For example, a first signal may be received from a fingerprint reader (e.g., indicating a representation of a customer's thumbprint) and a second signal may be received from a keypad (e.g., indicating a four digit code). Thus, a fingerprint may serve as a subscription code, and a four digit sequence may serve as an authorization code, or vice versa.
Further, in some embodiments a single code may serve as both the authorization code and the subscription code. For example, a single code, when input, may identify the subscription and also authorize redemption of units of the subscription.
The subscription code and/or the authorization code may be, e.g., a signal received from a cellular telephone, RFID transmitter or other device which identifies the device. For example, cellular telephones emit a signal which, when detected and possibly decoded, indicates the telephone number of the cellular telephone. Thus, placing the cellular telephone within a predefined proximity of a sensor (e.g., a peripheral of a vending machine) can allow the cellular telephone number to be determined, and thus the subscription transaction to be authorized. Similarly, a vending machine can be capable of determining that a call has been placed to a predetermined number (e.g., a telephone number of the vending machine). Thus, the vending machine can identify the phone number (via callerID) of the calling telephone. Thus, the number of the calling telephone may serve as a subscription code and/or an authorization code. Other manners for determining the (unique or fairly distinct) identity of a device to be detected and determined are also known to those of skill in the art.
The subscription code may also be determined from biometric data. For example, a fingerprint reader or eye scanner may detect a biometric signal of a customer, and determine the identifier of the customer and/or the corresponding subscription.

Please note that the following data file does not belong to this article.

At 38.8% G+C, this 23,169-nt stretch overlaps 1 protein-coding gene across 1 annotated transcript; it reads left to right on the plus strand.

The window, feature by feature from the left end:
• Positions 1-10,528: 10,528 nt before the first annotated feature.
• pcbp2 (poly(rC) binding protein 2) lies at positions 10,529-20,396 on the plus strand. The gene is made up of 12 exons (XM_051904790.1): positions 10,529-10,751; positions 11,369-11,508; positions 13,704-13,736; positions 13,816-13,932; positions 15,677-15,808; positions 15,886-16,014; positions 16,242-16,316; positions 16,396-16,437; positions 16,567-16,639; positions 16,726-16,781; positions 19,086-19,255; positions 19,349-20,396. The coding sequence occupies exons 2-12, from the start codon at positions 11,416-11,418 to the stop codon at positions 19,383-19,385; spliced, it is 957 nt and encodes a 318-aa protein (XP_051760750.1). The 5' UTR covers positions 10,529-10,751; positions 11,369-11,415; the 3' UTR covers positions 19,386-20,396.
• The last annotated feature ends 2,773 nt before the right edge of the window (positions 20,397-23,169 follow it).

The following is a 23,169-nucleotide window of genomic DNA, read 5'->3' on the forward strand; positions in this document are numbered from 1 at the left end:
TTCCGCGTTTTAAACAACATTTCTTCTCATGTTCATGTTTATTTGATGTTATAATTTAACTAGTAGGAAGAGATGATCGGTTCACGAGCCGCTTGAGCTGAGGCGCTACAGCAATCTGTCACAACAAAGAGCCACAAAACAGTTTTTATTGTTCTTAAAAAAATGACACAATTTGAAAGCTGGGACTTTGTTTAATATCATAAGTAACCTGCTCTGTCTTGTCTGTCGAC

In some embodiments, the output of tokens such as subscription cards may be preceded, accompanied by or followed by a message output via a touch screen or LCD, such as the “thank you” message depicted in
In one embodiment, customers who accept subscription offers may be issued a read/write magnetic stripe card that can be updated upon subsequent visits to reflect the redemption of subscription items. In such an embodiment, the magnetic strip of the card stores subscription information in a known manner, and that subscription information is read by a card reader in a known manner.
In other embodiments, customers who accept subscription offers may be provided with subscription information via other output devices (other than printers), such as LED or LCD displays (e.g. subscription codes may be provided on such displays), audio speakers, or the like. Such customers would be required to remember subscription codes. Thus, in some embodiments, customers may be prompted, as part of the subscription registration step, to provide challenge questions and/or response answers so that, should the customer later forget his code, he may be asked the registered question (e.g. What is your pet's name?) and provided with the code if the customer's answer (e.g. the provided pet name) matches that which was previously stored in a database during the registration step.